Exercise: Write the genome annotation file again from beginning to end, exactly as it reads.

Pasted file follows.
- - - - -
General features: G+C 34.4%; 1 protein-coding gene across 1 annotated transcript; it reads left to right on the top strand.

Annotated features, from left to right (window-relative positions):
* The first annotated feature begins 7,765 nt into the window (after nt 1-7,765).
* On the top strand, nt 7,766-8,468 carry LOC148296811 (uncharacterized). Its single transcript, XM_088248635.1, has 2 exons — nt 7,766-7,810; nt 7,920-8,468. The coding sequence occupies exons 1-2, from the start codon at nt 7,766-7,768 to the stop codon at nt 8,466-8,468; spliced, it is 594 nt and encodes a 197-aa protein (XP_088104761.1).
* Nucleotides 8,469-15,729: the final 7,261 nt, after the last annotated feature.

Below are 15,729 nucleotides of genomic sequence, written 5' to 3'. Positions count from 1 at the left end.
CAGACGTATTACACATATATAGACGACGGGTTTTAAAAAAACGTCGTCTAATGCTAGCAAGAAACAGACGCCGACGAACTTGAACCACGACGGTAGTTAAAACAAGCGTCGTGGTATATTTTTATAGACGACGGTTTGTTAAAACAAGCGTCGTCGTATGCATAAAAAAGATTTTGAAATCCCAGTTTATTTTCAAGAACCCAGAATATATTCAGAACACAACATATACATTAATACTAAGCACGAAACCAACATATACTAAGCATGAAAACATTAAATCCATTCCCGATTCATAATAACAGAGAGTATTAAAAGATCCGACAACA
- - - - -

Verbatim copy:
General features: G+C 34.4%; 1 protein-coding gene across 1 annotated transcript; it reads left to right on the top strand.

Annotated features, from left to right (window-relative positions):
* The first annotated feature begins 7,765 nt into the window (after nt 1-7,765).
* On the top strand, nt 7,766-8,468 carry LOC148296811 (uncharacterized). Its single transcript, XM_088248635.1, has 2 exons — nt 7,766-7,810; nt 7,920-8,468. The coding sequence occupies exons 1-2, from the start codon at nt 7,766-7,768 to the stop codon at nt 8,466-8,468; spliced, it is 594 nt and encodes a 197-aa protein (XP_088104761.1).
* Nucleotides 8,469-15,729: the final 7,261 nt, after the last annotated feature.

Below are 15,729 nucleotides of genomic sequence, written 5' to 3'. Positions count from 1 at the left end.
CAGACGTATTACACATATATAGACGACGGGTTTTAAAAAAACGTCGTCTAATGCTAGCAAGAAACAGACGCCGACGAACTTGAACCACGACGGTAGTTAAAACAAGCGTCGTGGTATATTTTTATAGACGACGGTTTGTTAAAACAAGCGTCGTCGTATGCATAAAAAAGATTTTGAAATCCCAGTTTATTTTCAAGAACCCAGAATATATTCAGAACACAACATATACATTAATACTAAGCACGAAACCAACATATACTAAGCATGAAAACATTAAATCCATTCCCGATTCATAATAACAGAGAGTATTAAAAGATCCGACAACA